Charleston Diary

Travel November 1st, 2011

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Pictured above, top row, from left:

I first discovered the Planter’s Inn on my honeymoon and John and I have been back at least a half dozen times since. A member of Relais & Chateaux, it is located in the heart of the historic district and is a short walk from all my favorite restaurants. The inn’s own restaurant, The Peninsula Grill is also a must. Like the lobby and the gracious parlor, it was decorated by noted Charleston designer Amelia Handegan and features walls covered in glimmering oyster colored silk velvet, 19th century oils, and the chicest chandeliers ever. Everyone looks stunning in that room and the food is pretty stunning too. Chef Graham Dailey recently took over from founding chef Robert Carter and he hasn’t missed a beat. Tuck into the bourbon glazed Berkshire pork chop with cider braised collards or sit in the jewel box of a bar and have oysters on the half shell with champagne or to-die-for seared foie gras with duck barbecue and peach jam on a black pepper biscuit. Heaven. All the rooms have custom-made four poster beds and they’re pretty heavenly too.

Sean Brock is one of the South’s—indeed, the country’s—hottest chefs right now. He got his start working with the aforementioned Robert Carter at The Peninsula Grill, but he made his name at McCrady’s, the restaurant that the New York Times’ Sam Sifton called “the best place to eat outside New York City.” Last year Brock won the James Beard Award for Best Chef Southeast and he also opened Husk, a restaurant devoted to all things Southern. If it doesn’t come from the South, it’s not on the plate, and Brock means business—until he found an olive oil from Texas, he didn’t cook with it. Now he’s growing his own olive trees. The rules may be stringent, but they pay off.  On our first night in the city, our dinner (actually, they call it “supper”) at Husk was so good, we begged for a table for lunch the next day. At dinner, Brock spoiled us rotten and sent out fried chicken skins with Husk hot sauce and honey (finally, someone who acknowledges why we really eat fried chicken), amazing (and amazingly fresh) Caper’s Inlet Blade oysters, and a tasting of the South’s finest country hams with housemade pickles. My main course was Heritage Pork with smoky butter beans and field peas with cornbread puree, a dish much like the one pictured above. The bar is in a separate building and is a cool place to wait for a table, or to try the ham tasting with some equally fine bourbons. Also not to miss: McCrady’s bar which features a different daily menu of what may be the best bar snacks in the world. We had some seriously inspired General Tso’s sweetbreads on a stick, crispy lamb ribs and perfect devilled eggs. Brock is a Charleston treasure, as well as an incredibly nice guy.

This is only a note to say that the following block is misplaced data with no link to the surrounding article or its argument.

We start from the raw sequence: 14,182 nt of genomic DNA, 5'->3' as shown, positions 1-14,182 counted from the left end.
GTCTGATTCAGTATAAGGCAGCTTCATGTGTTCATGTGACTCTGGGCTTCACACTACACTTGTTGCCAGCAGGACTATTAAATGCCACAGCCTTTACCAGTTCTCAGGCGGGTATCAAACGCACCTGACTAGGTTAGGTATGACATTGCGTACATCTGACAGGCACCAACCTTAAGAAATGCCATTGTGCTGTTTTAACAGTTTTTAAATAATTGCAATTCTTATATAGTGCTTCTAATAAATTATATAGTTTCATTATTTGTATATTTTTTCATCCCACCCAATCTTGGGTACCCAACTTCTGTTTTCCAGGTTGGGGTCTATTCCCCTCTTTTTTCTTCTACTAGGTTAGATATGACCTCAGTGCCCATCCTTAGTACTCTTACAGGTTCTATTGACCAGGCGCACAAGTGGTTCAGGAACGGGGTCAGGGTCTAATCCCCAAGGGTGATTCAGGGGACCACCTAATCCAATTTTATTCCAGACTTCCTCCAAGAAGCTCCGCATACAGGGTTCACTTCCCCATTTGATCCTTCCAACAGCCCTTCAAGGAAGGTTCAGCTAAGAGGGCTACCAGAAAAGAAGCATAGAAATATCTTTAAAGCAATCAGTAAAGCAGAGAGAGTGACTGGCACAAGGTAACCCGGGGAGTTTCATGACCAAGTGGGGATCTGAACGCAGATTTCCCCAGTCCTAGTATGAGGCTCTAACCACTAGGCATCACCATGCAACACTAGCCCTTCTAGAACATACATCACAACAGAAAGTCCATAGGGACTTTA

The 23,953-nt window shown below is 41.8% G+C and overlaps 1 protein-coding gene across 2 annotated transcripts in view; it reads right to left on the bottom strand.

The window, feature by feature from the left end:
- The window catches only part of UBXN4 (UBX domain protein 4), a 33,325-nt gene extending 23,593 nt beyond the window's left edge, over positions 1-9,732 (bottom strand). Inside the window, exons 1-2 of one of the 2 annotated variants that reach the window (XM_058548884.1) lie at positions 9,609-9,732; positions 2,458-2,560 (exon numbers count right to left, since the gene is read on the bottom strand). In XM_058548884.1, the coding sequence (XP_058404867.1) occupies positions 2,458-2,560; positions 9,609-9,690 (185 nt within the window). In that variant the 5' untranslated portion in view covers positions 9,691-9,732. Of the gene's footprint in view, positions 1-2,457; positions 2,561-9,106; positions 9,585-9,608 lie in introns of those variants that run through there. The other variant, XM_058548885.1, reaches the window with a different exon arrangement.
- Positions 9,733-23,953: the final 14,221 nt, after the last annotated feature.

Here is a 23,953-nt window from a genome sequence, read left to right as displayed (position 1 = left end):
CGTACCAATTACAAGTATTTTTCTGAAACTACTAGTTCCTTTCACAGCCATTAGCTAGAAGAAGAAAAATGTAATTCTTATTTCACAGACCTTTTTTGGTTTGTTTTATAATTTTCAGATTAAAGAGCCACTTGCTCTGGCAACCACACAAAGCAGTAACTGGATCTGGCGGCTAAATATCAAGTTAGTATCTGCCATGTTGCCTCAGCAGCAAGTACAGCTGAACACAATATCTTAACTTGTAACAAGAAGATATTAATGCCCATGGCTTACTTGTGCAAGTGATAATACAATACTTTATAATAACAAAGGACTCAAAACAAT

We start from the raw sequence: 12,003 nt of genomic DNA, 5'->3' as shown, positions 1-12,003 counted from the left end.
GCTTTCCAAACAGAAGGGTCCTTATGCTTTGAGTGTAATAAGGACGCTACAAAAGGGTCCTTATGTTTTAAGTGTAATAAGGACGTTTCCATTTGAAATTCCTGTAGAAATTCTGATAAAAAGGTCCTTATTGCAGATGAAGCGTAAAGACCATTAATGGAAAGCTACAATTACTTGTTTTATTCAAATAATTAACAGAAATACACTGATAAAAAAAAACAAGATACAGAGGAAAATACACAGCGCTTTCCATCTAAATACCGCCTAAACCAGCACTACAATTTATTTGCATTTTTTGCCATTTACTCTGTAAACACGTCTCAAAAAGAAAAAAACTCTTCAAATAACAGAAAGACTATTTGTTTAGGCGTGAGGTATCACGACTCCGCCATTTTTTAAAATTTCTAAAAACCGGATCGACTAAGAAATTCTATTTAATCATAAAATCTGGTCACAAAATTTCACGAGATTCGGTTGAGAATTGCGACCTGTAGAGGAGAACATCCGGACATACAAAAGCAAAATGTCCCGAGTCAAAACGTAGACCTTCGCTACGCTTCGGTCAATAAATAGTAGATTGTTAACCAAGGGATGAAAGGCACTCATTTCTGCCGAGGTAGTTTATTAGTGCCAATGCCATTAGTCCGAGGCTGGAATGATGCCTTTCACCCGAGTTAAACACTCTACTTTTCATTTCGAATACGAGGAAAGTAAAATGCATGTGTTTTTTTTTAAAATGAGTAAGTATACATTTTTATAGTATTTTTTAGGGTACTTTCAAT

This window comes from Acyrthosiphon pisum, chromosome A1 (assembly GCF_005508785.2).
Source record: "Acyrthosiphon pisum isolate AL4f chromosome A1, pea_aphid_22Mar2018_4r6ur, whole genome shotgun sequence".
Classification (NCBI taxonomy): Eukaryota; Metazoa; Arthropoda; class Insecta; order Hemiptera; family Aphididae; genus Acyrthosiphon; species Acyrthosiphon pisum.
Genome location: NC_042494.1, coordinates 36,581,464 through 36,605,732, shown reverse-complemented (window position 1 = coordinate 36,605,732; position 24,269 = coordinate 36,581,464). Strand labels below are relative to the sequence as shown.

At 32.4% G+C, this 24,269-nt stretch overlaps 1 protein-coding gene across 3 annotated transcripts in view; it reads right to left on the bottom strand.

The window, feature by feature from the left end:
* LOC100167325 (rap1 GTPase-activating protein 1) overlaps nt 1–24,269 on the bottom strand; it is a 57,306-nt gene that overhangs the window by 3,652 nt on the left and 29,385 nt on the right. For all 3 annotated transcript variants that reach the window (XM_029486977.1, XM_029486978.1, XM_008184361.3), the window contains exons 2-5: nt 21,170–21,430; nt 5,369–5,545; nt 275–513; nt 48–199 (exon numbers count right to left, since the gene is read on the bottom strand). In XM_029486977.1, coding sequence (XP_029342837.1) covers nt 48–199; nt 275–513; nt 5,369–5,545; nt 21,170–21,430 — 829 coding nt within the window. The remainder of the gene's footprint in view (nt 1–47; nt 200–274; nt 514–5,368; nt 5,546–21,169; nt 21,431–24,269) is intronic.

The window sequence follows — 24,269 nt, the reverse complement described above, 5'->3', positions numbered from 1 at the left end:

Second row, from left:

You gotta love a bar whose motto is Drink Proper and Speak Easy. The Gin Joint serves great snacks, a few full plates, and an excellent Sunday breakfast (from 11 to 3) but they’re really all about the drinks. The owners are Joe and MariElena Raya and their vision is to “bring back the pre-prohibition era where cocktails were true to their name of being a stimulating liquid to awaken’s one self like the early morning crows of a rooster.” The Blackberry Fizz, pictured above, features fresh blackberries, Gosling’s Dark rum, lemon, demerara sugar and sparkling wine, and certainly fits the bill. I am also wild for the bartender’s classic Old Fashioned. When I met my good buddy Dave DiBenedetto, the new editor-in-chief of Garden & Gun, at The Gin Joint for a drink, his old fashioned was made with Wild Turkey, mine with Mount Gay rum, and both had enormous, almost hand-crafted ice cubes. Click here to see Joe making the Blackberry Fizz, a video set to one of my favorite songs ever: Billy Joe Shaver’s “Georgia on a Fast Train.”

Heirloom Books joined Taigan almost as soon as it opened its doors in King Street, and I have since grown to love the store and its three very cool owners, Carlye Jane Dougherty, Bryan Lewis, and Brad Norton. The store is entirely devoted to “the literature of food” and has thousands of titles, from vintage Southern cookbooks to current tomes like Suzanne Goin’s excellent Sunday Suppers at Lucques, a book I reach for constantly. They also host fun food events, as in their own Sunday Suppers with noted regional chefs, and—I’m proud to say—my very own book signing and Sunday afternoon  sipping party. Pictured above is the aforementioned Garden & Gun editor Dave DiBenedetto drinking a delicious cocktail made with Hendrick’s gin and Small Batch Tonic from Charleston’s own Jack Rudy Cocktail Company. Jack Rudy belongs to the totally adorable and talented mixologist Brooks Reitz, the bar manager at Charleston’s terrific Fig restaurant. He was on hand mixing the drinks, which were served with some very fine edibles including Callie’s Charleston Biscuits. Carlye Jane says she hopes to start selling both Callie’s and Jack Rudy’s on Taigan soon and I’ve convinced Brooks to start creating some cocktails exclusively for Fetch in the coming months.  Everyone should visit Charleston, again and again, but if you can’t get there soon, we’ll endeavor to bring it to you.

 

Julia Reed

About Julia Reed

Julia Reed is a columnist at Garden & Gun magazine and a contributing editor at Elle Décor. She also contributes to The Wall Street Journal, Architectural Digest, and The New York Times, and makes frequent appearances on MSNBC. She is the author of five books, including But Mama Always Put Vodka in the Sangria, Adventures in Eating, Drinking and Making Merry and One Man’s Folly, The Exceptional Houses of Furlow Gatewood.

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